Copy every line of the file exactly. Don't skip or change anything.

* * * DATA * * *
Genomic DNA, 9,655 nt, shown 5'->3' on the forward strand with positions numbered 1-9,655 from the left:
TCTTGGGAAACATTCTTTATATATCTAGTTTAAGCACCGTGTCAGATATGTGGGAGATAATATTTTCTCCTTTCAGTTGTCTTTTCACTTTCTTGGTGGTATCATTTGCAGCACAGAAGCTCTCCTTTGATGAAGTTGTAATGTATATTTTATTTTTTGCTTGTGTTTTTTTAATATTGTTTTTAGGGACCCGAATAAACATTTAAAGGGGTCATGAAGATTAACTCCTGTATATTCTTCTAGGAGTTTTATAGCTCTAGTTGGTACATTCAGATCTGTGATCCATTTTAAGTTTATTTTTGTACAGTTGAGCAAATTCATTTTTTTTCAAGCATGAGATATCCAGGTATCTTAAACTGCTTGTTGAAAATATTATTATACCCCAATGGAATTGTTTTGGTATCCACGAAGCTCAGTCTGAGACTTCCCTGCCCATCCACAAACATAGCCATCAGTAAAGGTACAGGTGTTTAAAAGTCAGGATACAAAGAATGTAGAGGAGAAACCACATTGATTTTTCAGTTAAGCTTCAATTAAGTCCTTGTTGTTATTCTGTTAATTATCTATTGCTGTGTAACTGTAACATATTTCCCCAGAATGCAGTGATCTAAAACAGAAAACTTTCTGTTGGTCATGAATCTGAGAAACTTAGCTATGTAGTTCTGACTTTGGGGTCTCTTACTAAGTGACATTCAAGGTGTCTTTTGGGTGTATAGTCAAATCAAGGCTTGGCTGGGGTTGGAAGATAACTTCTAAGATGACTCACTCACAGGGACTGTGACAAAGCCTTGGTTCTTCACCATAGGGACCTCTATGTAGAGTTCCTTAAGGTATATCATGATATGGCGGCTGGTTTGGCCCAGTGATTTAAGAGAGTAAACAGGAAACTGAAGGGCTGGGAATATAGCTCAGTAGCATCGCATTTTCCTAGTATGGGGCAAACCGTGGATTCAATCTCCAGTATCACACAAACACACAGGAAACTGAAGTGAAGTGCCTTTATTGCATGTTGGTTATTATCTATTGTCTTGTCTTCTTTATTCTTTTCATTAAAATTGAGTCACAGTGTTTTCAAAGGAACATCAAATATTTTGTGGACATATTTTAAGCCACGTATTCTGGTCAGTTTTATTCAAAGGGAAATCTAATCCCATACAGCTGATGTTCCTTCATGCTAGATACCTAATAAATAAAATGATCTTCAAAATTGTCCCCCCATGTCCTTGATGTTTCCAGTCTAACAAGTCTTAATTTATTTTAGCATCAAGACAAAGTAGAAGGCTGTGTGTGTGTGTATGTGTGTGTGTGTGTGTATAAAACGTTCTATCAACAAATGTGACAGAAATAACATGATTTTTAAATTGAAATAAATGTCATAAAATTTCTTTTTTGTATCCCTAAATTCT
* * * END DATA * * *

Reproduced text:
Genomic DNA, 9,655 nt, shown 5'->3' on the forward strand with positions numbered 1-9,655 from the left:
TCTTGGGAAACATTCTTTATATATCTAGTTTAAGCACCGTGTCAGATATGTGGGAGATAATATTTTCTCCTTTCAGTTGTCTTTTCACTTTCTTGGTGGTATCATTTGCAGCACAGAAGCTCTCCTTTGATGAAGTTGTAATGTATATTTTATTTTTTGCTTGTGTTTTTTTAATATTGTTTTTAGGGACCCGAATAAACATTTAAAGGGGTCATGAAGATTAACTCCTGTATATTCTTCTAGGAGTTTTATAGCTCTAGTTGGTACATTCAGATCTGTGATCCATTTTAAGTTTATTTTTGTACAGTTGAGCAAATTCATTTTTTTTCAAGCATGAGATATCCAGGTATCTTAAACTGCTTGTTGAAAATATTATTATACCCCAATGGAATTGTTTTGGTATCCACGAAGCTCAGTCTGAGACTTCCCTGCCCATCCACAAACATAGCCATCAGTAAAGGTACAGGTGTTTAAAAGTCAGGATACAAAGAATGTAGAGGAGAAACCACATTGATTTTTCAGTTAAGCTTCAATTAAGTCCTTGTTGTTATTCTGTTAATTATCTATTGCTGTGTAACTGTAACATATTTCCCCAGAATGCAGTGATCTAAAACAGAAAACTTTCTGTTGGTCATGAATCTGAGAAACTTAGCTATGTAGTTCTGACTTTGGGGTCTCTTACTAAGTGACATTCAAGGTGTCTTTTGGGTGTATAGTCAAATCAAGGCTTGGCTGGGGTTGGAAGATAACTTCTAAGATGACTCACTCACAGGGACTGTGACAAAGCCTTGGTTCTTCACCATAGGGACCTCTATGTAGAGTTCCTTAAGGTATATCATGATATGGCGGCTGGTTTGGCCCAGTGATTTAAGAGAGTAAACAGGAAACTGAAGGGCTGGGAATATAGCTCAGTAGCATCGCATTTTCCTAGTATGGGGCAAACCGTGGATTCAATCTCCAGTATCACACAAACACACAGGAAACTGAAGTGAAGTGCCTTTATTGCATGTTGGTTATTATCTATTGTCTTGTCTTCTTTATTCTTTTCATTAAAATTGAGTCACAGTGTTTTCAAAGGAACATCAAATATTTTGTGGACATATTTTAAGCCACGTATTCTGGTCAGTTTTATTCAAAGGGAAATCTAATCCCATACAGCTGATGTTCCTTCATGCTAGATACCTAATAAATAAAATGATCTTCAAAATTGTCCCCCCATGTCCTTGATGTTTCCAGTCTAACAAGTCTTAATTTATTTTAGCATCAAGACAAAGTAGAAGGCTGTGTGTGTGTGTATGTGTGTGTGTGTGTGTATAAAACGTTCTATCAACAAATGTGACAGAAATAACATGATTTTTAAATTGAAATAAATGTCATAAAATTTCTTTTTTGTATCCCTAAATTCT